Thursday January 3, 2019
You’d have thought the “Allegro Joke” was utterly and totally played out circa 2002, but even today Alexandra Phillips of Gloucestershire still occasionally encounters a few remarks along the lines of ‘when I say I have classic cars “Oh, what have you got?” Austin Allegro. "Ha ha ha ha that's not a classic"’ plus ‘always you've got the “All Aggro" comments – I just block them out’.
Fortunately, the Phillips 1300 Super Mk.1 Two-Door mainly tends to turn heads when people encounter it, not least because any Allegro is now a rare sight. Back in 1974, it was as common a phenomenon as Mud records blaring from a transport café jukebox or hitherto soberly-dressed solicitors who now thought fawn coloured flared nylon slacks were the ideal off-duty attire. Now, they turn heads.
Enough has been written about Project ADO67, aka the Austin Allegro, to fill several books and Keith Adams’ essay https://www.aronline.co.uk/cars/austin/allegro/ado67-development-story/ is required reading for anyone interested in this key British Leyland product. What we can say is that when this replacement for the ADO16 range debuted in 1973, a 1300 Super cost £1,051.07 (brake servo £13.76 extra) which gained you, a cigarette lighter, reclining front seats, carpets and an internal bonnet release.
After all, it was important to display your social standing at the next rotary club meeting. In May of that year, Autocar thought “The Driving Force from Austin” was ‘bound to be a popular new model’ and that the 1300 Super ‘offers very good value for money’.
The upgraded Allegro 2 was launched in late 1975, which meant that the early versions were already becoming scarce by the late 1980s. Regarding one still-persistent automotive myth, of the rear screen popping out if the jack was incorrectly applied, Alexandra points out there is ‘no actual evidence of this anywhere’.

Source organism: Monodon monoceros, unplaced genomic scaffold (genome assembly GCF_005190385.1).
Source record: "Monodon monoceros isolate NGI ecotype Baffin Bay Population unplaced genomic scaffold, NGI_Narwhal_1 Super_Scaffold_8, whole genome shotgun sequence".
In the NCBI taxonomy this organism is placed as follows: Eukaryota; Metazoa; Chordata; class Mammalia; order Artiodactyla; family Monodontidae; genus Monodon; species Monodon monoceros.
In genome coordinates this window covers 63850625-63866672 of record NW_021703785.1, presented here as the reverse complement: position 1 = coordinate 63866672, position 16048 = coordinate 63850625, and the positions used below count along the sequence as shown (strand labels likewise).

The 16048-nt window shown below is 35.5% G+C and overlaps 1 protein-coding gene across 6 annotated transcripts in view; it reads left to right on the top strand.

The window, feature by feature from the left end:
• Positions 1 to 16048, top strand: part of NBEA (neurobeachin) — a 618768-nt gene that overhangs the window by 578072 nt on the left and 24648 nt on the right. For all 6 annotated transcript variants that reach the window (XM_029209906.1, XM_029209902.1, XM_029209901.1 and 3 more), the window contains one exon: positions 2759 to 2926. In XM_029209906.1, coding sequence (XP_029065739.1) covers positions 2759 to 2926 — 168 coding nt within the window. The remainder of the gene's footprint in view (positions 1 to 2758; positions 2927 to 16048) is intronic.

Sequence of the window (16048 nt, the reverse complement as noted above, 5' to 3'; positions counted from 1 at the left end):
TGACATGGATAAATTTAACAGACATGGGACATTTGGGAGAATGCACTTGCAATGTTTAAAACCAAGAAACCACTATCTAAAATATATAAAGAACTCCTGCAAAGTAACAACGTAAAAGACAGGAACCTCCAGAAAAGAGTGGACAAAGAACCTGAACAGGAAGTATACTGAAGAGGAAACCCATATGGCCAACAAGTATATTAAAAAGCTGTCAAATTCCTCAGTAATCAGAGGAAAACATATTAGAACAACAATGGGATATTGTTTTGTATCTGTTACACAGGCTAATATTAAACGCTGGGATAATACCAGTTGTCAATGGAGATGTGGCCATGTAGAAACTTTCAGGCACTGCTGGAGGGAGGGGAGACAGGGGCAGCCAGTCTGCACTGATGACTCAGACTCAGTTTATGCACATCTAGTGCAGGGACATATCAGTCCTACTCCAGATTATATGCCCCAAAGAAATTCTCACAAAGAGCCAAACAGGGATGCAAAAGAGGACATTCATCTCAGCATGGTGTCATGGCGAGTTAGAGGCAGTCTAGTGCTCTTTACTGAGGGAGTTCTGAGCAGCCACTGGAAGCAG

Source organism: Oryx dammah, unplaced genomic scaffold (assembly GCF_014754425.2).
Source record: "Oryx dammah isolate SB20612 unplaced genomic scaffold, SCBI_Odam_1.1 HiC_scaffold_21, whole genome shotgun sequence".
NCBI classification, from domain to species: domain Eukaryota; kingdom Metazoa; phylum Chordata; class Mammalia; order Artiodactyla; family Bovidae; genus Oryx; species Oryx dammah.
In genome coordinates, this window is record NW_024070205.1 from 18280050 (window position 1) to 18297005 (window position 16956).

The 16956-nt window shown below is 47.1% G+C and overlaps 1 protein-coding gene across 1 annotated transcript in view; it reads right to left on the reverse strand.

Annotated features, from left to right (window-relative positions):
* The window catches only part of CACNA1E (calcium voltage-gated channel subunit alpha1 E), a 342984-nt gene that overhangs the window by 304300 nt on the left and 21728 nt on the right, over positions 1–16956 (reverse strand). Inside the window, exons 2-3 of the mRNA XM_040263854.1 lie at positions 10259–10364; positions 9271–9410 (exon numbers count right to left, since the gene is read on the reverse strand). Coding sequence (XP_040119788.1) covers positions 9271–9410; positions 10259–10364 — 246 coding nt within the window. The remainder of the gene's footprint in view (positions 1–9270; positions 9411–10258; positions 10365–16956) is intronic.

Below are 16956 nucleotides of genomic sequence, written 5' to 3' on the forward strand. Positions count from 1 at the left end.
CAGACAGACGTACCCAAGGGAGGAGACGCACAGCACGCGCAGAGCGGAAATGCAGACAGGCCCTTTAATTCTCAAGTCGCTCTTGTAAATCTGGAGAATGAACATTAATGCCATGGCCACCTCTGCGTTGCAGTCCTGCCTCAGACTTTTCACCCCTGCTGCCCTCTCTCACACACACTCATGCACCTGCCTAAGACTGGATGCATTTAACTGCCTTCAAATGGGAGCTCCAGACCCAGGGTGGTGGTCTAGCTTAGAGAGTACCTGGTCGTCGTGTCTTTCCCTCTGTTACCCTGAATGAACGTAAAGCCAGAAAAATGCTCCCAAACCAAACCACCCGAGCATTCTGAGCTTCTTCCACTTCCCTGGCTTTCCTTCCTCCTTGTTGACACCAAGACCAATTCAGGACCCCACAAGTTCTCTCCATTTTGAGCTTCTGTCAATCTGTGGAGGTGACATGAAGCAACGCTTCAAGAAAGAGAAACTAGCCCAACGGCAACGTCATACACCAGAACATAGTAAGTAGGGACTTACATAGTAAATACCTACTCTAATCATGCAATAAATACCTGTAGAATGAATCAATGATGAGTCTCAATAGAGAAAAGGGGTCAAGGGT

As a 1974 model, her Austin is, of course, fitted with the infamous “square” steering wheel but it is often forgotten that this was only fitted to the early versions.
Alexandra first encountered the Allegro when she was growing up - ‘My mum had loads as daily cars’. Four years ago, ‘I wanted a second classic car (the main Phillips classic is a very handsome Rover P6 2000), and this one came up’. The Super was a ‘one lady owner from new’ Austin, and it required ‘the bottom of wings repaired, so I had the sides of the car flashed over with fresh paint. Bonnet, roof and all internal areas are original paint. Needed new brakes and clutch. New tyres. Only this year I had the engine out for a rebuild and tidy up’. In terms of driving.
Ms. Phillips describes the Allegro as ‘Comfy. Quick. (Enough). Reliable/easy to maintain and work on’. Plus ‘Bouncy’. As befitting one who enjoys keeping old motor cars alive and well, Alexandra’s day job is an AA patrolwoman.
Today, the very sight of the 1300 Super at a show is enough to induce instant nostalgia amongst countless visitors – ‘the PVC trim!’ ‘That radiator grille!’ – and, best of all, it is automotive heritage that is maintained to be enjoyed on a regular basis. Although it is best advised not to copy the original sales campaign -
WITH THANKS TO – ALEXANDRA PHILLIPS